Fast and High-Sensitivity Charge Sensor Combinedwith a Resonance Circuit

Katsuhiko Nishiguchi, Hiroshi Yamaguchi, Akira Fujiwara,
Herre S. J. Zant*, and Gary A. Steele*
Physical Science Laboratory, *Delft University of Technology

 A field-effect transistor (FET), a device that amplifies a signal applied to a gate terminal, can be used as a sensor with a high charge sensitivity [1]. In particular, a FET with a ten-nanometer-scale channel (Fig. 1(a)) allows single-electron detection at room temperature [2]. With this capability, the FET can transmit data using one electron as one bit [3] and can detect a tiny signal in micro-electro-mechanical systems [4]. However, such a small channel makes its resistance higher, which leads to a limitation of FET operation speed (10~100 kHz). In this work, we demonstrate high-speed charge detection with single-electron resolution using a radio-frequency FET (RF-FET) [5].
 In the RF-FET, an inductor L is connected to the FET and the combination of L with a stray capacitor Cs of the FET functions as an LC resonance circuit as shown in Figure 1(b). When a carrier signal Scarrier, whose frequency fcarrier is close to the resonance frequency [=1/(2πLCs)], is applied to the circuit, some part of the signal is reflected (hereafter referred to as Sref). By modulating channel resistance with gate signal Sgate whose frequency fgate is 10 MHz, the reflection characteristics of the circuit are also modulated. As a result, a side peak originating from Sgate appears on both side of the main peak from fcarrier in a Sref spectrum as shown in Fig. 2. Since Sgate power corresponds to a single-electron signal, the appearance of the two side peaks means single-electron detection at 10 MHz. This fast detection is possible because the LC circuit matches the low impendence of the circuits to the high-impedance of the small FET channel. On the other hand, a Si FET enables us to use high-power Scarrier, which leads to an increase in side-peak amplitude. And the frequencies of the side peaks, fcarrier ± fgate, are high enough to almost completely avoid 1/f noise, which typically occurs at low frequency. As a result, the RF-FET allows signal detection with a charge sensitivity of ~10–4 e/Hz0.5 up to 20 MHz. By applying Sref and Scarrier to a mixer, frequencies of the side peaks are down-converted from fcarrier ± fgate to fgate, which allows detection of Sgate with arbitrary waveforms. Such signal detection at room temperature with a combination of high charge sensitivity and fast operation enables us to use the RF-FET in a range of applications. This work was partly supported by the Funding Program for Next Generation World-Leading Researchers of JSPS.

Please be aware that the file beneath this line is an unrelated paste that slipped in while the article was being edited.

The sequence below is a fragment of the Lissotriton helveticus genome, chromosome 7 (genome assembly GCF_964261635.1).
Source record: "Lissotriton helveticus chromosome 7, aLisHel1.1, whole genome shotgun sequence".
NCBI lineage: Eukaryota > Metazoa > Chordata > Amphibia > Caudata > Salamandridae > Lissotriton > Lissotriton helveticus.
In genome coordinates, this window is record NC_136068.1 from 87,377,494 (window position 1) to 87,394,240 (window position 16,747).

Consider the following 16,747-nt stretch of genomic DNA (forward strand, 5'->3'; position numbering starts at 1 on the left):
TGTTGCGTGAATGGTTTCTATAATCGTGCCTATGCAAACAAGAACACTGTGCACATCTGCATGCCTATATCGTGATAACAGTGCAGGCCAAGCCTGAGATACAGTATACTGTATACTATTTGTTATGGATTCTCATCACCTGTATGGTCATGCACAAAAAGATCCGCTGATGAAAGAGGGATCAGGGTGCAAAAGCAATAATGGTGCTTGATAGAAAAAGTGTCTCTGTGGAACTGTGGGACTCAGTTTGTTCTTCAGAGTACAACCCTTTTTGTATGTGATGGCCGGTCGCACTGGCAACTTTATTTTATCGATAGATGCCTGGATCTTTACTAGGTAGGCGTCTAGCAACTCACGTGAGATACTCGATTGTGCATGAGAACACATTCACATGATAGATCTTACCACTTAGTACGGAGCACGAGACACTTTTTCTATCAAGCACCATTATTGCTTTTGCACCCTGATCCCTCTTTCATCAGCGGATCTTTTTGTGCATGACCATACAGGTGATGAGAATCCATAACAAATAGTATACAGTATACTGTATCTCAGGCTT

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Fig. 1.
(a) Scanning electron microscope image of an FET. (b) Equivalent circuit of an RF-FET.
Fig. 2.
Single-electron detection using an RF-FET.